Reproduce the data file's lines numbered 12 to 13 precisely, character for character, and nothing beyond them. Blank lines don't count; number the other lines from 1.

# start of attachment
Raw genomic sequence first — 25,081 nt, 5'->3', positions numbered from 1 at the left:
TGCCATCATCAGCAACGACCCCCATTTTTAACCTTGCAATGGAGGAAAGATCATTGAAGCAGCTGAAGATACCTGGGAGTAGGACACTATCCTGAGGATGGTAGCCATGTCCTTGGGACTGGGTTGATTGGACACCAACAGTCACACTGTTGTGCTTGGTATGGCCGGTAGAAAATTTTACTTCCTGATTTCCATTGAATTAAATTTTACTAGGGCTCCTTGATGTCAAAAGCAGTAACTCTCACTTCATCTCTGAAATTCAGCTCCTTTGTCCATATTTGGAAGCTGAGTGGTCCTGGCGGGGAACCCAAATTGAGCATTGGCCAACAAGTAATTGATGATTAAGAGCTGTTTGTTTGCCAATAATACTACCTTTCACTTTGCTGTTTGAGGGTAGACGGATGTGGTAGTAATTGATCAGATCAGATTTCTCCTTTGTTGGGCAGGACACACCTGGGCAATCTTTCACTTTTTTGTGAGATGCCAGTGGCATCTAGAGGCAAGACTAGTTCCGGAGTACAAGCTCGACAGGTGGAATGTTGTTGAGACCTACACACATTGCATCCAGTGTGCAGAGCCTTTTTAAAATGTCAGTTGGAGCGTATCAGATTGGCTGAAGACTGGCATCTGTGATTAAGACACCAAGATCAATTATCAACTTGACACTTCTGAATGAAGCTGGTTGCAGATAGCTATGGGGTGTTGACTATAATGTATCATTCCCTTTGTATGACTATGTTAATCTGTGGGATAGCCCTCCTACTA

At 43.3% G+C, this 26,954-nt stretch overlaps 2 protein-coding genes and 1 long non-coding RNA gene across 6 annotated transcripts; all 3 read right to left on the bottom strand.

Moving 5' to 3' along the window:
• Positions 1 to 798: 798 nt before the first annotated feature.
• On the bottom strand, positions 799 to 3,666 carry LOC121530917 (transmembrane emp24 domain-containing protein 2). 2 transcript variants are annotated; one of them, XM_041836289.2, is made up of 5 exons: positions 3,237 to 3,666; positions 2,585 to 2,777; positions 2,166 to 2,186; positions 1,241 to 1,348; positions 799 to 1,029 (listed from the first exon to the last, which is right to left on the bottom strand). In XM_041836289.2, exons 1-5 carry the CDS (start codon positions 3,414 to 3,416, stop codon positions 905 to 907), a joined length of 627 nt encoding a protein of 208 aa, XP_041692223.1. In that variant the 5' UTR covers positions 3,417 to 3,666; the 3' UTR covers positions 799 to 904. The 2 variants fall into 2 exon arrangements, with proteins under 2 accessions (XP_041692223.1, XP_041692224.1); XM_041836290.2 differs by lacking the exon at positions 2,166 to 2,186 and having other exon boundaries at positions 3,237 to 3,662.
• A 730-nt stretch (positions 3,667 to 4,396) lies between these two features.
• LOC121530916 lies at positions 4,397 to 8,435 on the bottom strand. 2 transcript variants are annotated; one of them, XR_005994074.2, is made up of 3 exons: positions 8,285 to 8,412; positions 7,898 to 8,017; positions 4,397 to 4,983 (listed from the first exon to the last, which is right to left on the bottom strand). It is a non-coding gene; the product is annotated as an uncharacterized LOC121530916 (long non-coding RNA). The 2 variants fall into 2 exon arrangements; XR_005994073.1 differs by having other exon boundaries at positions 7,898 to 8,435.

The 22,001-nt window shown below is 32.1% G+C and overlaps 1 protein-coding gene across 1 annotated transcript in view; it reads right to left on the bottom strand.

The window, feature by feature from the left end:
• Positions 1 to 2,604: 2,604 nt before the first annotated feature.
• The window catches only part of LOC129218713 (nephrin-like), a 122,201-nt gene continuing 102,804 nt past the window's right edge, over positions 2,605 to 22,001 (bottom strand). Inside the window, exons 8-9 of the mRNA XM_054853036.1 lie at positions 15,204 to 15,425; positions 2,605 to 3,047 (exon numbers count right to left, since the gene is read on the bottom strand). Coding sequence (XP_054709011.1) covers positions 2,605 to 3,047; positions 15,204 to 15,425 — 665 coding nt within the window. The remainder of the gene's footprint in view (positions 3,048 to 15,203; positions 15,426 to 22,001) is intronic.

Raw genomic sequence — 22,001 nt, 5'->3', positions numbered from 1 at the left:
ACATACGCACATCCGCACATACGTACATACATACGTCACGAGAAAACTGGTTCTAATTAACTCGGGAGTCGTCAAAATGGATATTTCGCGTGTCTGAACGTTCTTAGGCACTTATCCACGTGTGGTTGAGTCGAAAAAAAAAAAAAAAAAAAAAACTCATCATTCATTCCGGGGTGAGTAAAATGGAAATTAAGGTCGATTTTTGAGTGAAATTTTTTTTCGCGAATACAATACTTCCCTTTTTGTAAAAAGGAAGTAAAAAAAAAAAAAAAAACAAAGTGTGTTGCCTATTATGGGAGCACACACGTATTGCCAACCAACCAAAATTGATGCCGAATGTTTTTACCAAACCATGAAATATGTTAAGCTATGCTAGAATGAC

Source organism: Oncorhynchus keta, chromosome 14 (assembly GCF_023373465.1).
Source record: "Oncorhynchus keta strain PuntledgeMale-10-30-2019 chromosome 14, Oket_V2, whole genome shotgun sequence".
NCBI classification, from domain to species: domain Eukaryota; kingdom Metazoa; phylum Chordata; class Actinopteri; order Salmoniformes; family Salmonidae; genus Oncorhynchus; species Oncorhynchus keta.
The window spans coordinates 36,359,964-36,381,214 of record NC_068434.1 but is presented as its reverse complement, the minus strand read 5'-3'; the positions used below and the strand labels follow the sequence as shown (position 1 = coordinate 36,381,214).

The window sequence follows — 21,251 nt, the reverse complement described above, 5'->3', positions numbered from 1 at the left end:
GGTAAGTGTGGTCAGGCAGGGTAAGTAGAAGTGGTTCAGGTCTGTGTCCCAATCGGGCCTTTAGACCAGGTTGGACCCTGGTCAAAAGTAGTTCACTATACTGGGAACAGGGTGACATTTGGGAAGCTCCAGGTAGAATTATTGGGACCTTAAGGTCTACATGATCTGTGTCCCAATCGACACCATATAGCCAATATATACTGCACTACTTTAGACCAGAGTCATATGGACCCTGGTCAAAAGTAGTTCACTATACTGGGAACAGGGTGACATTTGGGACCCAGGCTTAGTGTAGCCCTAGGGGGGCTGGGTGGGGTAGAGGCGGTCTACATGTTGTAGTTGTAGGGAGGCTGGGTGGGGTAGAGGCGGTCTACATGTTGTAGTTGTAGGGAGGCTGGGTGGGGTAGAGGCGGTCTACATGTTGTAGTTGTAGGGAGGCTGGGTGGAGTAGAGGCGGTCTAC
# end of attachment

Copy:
• The window catches only part of LOC129218713 (nephrin-like), a 122,201-nt gene continuing 102,804 nt past the window's right edge, over positions 2,605 to 22,001 (bottom strand). Inside the window, exons 8-9 of the mRNA XM_054853036.1 lie at positions 15,204 to 15,425; positions 2,605 to 3,047 (exon numbers count right to left, since the gene is read on the bottom strand). Coding sequence (XP_054709011.1) covers positions 2,605 to 3,047; positions 15,204 to 15,425 — 665 coding nt within the window. The remainder of the gene's footprint in view (positions 3,048 to 15,203; positions 15,426 to 22,001) is intronic.

Raw genomic sequence — 22,001 nt, 5'->3', positions numbered from 1 at the left: